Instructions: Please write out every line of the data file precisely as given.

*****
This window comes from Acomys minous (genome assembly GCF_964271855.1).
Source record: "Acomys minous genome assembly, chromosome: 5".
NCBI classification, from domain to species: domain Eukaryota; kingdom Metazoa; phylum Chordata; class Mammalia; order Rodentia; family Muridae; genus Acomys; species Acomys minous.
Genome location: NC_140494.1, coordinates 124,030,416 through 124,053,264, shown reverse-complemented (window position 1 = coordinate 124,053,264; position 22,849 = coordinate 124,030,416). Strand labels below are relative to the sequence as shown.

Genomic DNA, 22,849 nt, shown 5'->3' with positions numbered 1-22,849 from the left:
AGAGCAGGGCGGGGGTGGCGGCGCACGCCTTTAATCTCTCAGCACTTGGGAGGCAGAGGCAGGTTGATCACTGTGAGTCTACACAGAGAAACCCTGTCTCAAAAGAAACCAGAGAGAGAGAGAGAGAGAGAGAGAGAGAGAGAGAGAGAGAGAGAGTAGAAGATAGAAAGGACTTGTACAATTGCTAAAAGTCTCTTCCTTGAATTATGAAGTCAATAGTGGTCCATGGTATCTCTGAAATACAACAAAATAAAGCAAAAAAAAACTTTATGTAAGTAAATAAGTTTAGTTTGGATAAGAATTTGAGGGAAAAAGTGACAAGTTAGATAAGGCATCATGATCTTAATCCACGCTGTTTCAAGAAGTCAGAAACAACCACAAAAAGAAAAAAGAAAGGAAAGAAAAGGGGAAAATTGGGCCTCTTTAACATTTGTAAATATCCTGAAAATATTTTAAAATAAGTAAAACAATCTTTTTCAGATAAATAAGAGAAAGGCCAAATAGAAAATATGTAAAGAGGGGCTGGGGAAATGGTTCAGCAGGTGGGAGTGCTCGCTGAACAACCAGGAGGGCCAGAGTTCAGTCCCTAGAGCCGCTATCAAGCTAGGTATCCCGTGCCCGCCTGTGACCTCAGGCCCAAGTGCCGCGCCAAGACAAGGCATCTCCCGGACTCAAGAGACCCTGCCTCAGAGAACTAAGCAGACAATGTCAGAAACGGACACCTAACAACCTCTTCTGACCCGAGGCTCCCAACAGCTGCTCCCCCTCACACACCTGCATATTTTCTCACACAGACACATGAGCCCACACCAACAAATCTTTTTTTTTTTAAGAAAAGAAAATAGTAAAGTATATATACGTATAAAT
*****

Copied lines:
This window comes from Acomys minous (genome assembly GCF_964271855.1).
Source record: "Acomys minous genome assembly, chromosome: 5".
NCBI classification, from domain to species: domain Eukaryota; kingdom Metazoa; phylum Chordata; class Mammalia; order Rodentia; family Muridae; genus Acomys; species Acomys minous.
Genome location: NC_140494.1, coordinates 124,030,416 through 124,053,264, shown reverse-complemented (window position 1 = coordinate 124,053,264; position 22,849 = coordinate 124,030,416). Strand labels below are relative to the sequence as shown.

Genomic DNA, 22,849 nt, shown 5'->3' with positions numbered 1-22,849 from the left:
AGAGCAGGGCGGGGGTGGCGGCGCACGCCTTTAATCTCTCAGCACTTGGGAGGCAGAGGCAGGTTGATCACTGTGAGTCTACACAGAGAAACCCTGTCTCAAAAGAAACCAGAGAGAGAGAGAGAGAGAGAGAGAGAGAGAGAGAGAGAGAGAGAGTAGAAGATAGAAAGGACTTGTACAATTGCTAAAAGTCTCTTCCTTGAATTATGAAGTCAATAGTGGTCCATGGTATCTCTGAAATACAACAAAATAAAGCAAAAAAAAACTTTATGTAAGTAAATAAGTTTAGTTTGGATAAGAATTTGAGGGAAAAAGTGACAAGTTAGATAAGGCATCATGATCTTAATCCACGCTGTTTCAAGAAGTCAGAAACAACCACAAAAAGAAAAAAGAAAGGAAAGAAAAGGGGAAAATTGGGCCTCTTTAACATTTGTAAATATCCTGAAAATATTTTAAAATAAGTAAAACAATCTTTTTCAGATAAATAAGAGAAAGGCCAAATAGAAAATATGTAAAGAGGGGCTGGGGAAATGGTTCAGCAGGTGGGAGTGCTCGCTGAACAACCAGGAGGGCCAGAGTTCAGTCCCTAGAGCCGCTATCAAGCTAGGTATCCCGTGCCCGCCTGTGACCTCAGGCCCAAGTGCCGCGCCAAGACAAGGCATCTCCCGGACTCAAGAGACCCTGCCTCAGAGAACTAAGCAGACAATGTCAGAAACGGACACCTAACAACCTCTTCTGACCCGAGGCTCCCAACAGCTGCTCCCCCTCACACACCTGCATATTTTCTCACACAGACACATGAGCCCACACCAACAAATCTTTTTTTTTTTAAGAAAAGAAAATAGTAAAGTATATATACGTATAAAT